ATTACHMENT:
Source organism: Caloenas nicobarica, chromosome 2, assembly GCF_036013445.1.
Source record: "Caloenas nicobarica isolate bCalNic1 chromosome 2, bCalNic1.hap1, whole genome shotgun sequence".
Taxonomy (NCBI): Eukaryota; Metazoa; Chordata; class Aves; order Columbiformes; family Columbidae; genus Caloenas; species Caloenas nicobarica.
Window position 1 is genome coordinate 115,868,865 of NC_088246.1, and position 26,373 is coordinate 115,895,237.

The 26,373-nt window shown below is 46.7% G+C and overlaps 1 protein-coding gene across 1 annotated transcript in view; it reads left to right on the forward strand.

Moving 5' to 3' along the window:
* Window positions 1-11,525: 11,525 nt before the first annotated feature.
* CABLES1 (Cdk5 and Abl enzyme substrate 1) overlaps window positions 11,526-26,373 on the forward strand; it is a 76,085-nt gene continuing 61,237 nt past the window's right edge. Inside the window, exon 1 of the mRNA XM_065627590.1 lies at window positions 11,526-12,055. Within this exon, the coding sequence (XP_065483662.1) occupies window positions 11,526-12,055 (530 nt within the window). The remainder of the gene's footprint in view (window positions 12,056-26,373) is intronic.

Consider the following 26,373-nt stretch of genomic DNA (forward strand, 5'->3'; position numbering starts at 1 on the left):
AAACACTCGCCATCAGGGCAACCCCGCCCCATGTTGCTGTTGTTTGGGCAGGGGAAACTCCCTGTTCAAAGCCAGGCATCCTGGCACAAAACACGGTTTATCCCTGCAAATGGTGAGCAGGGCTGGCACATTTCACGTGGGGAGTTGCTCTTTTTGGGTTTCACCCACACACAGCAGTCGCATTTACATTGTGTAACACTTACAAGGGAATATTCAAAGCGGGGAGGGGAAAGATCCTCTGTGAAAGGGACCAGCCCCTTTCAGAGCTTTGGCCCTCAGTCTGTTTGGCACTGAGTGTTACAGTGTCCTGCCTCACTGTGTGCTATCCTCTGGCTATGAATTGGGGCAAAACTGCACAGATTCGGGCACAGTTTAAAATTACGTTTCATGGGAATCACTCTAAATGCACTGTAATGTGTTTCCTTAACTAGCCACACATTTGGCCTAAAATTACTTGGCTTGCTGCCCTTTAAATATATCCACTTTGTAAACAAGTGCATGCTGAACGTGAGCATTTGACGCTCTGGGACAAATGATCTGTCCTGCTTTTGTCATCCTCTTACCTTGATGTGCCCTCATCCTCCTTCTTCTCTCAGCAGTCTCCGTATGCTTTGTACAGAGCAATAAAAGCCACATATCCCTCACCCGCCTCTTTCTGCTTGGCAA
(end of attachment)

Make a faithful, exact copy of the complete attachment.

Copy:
Source organism: Caloenas nicobarica, chromosome 2, assembly GCF_036013445.1.
Source record: "Caloenas nicobarica isolate bCalNic1 chromosome 2, bCalNic1.hap1, whole genome shotgun sequence".
Taxonomy (NCBI): Eukaryota; Metazoa; Chordata; class Aves; order Columbiformes; family Columbidae; genus Caloenas; species Caloenas nicobarica.
Window position 1 is genome coordinate 115,868,865 of NC_088246.1, and position 26,373 is coordinate 115,895,237.

The 26,373-nt window shown below is 46.7% G+C and overlaps 1 protein-coding gene across 1 annotated transcript in view; it reads left to right on the forward strand.

Moving 5' to 3' along the window:
* Window positions 1-11,525: 11,525 nt before the first annotated feature.
* CABLES1 (Cdk5 and Abl enzyme substrate 1) overlaps window positions 11,526-26,373 on the forward strand; it is a 76,085-nt gene continuing 61,237 nt past the window's right edge. Inside the window, exon 1 of the mRNA XM_065627590.1 lies at window positions 11,526-12,055. Within this exon, the coding sequence (XP_065483662.1) occupies window positions 11,526-12,055 (530 nt within the window). The remainder of the gene's footprint in view (window positions 12,056-26,373) is intronic.

Consider the following 26,373-nt stretch of genomic DNA (forward strand, 5'->3'; position numbering starts at 1 on the left):
AAACACTCGCCATCAGGGCAACCCCGCCCCATGTTGCTGTTGTTTGGGCAGGGGAAACTCCCTGTTCAAAGCCAGGCATCCTGGCACAAAACACGGTTTATCCCTGCAAATGGTGAGCAGGGCTGGCACATTTCACGTGGGGAGTTGCTCTTTTTGGGTTTCACCCACACACAGCAGTCGCATTTACATTGTGTAACACTTACAAGGGAATATTCAAAGCGGGGAGGGGAAAGATCCTCTGTGAAAGGGACCAGCCCCTTTCAGAGCTTTGGCCCTCAGTCTGTTTGGCACTGAGTGTTACAGTGTCCTGCCTCACTGTGTGCTATCCTCTGGCTATGAATTGGGGCAAAACTGCACAGATTCGGGCACAGTTTAAAATTACGTTTCATGGGAATCACTCTAAATGCACTGTAATGTGTTTCCTTAACTAGCCACACATTTGGCCTAAAATTACTTGGCTTGCTGCCCTTTAAATATATCCACTTTGTAAACAAGTGCATGCTGAACGTGAGCATTTGACGCTCTGGGACAAATGATCTGTCCTGCTTTTGTCATCCTCTTACCTTGATGTGCCCTCATCCTCCTTCTTCTCTCAGCAGTCTCCGTATGCTTTGTACAGAGCAATAAAAGCCACATATCCCTCACCCGCCTCTTTCTGCTTGGCAA